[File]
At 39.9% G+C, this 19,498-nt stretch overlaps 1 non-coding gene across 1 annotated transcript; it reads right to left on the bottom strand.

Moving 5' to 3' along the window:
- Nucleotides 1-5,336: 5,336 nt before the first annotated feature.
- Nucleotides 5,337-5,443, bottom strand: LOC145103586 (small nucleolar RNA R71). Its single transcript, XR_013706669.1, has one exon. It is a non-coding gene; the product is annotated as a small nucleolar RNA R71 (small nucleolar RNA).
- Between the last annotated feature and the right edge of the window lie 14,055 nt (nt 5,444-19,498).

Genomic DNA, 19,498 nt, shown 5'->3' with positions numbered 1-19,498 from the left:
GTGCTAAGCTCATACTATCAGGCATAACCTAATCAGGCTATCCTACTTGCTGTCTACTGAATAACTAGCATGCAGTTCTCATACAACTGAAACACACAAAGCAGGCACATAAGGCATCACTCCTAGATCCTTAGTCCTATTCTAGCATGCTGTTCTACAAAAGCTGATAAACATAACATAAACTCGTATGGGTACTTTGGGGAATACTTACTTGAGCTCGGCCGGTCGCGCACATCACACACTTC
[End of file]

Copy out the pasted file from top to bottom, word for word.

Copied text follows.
At 39.9% G+C, this 19,498-nt stretch overlaps 1 non-coding gene across 1 annotated transcript; it reads right to left on the bottom strand.

Moving 5' to 3' along the window:
- Nucleotides 1-5,336: 5,336 nt before the first annotated feature.
- Nucleotides 5,337-5,443, bottom strand: LOC145103586 (small nucleolar RNA R71). Its single transcript, XR_013706669.1, has one exon. It is a non-coding gene; the product is annotated as a small nucleolar RNA R71 (small nucleolar RNA).
- Between the last annotated feature and the right edge of the window lie 14,055 nt (nt 5,444-19,498).

Genomic DNA, 19,498 nt, shown 5'->3' with positions numbered 1-19,498 from the left:
GTGCTAAGCTCATACTATCAGGCATAACCTAATCAGGCTATCCTACTTGCTGTCTACTGAATAACTAGCATGCAGTTCTCATACAACTGAAACACACAAAGCAGGCACATAAGGCATCACTCCTAGATCCTTAGTCCTATTCTAGCATGCTGTTCTACAAAAGCTGATAAACATAACATAAACTCGTATGGGTACTTTGGGGAATACTTACTTGAGCTCGGCCGGTCGCGCACATCACACACTTC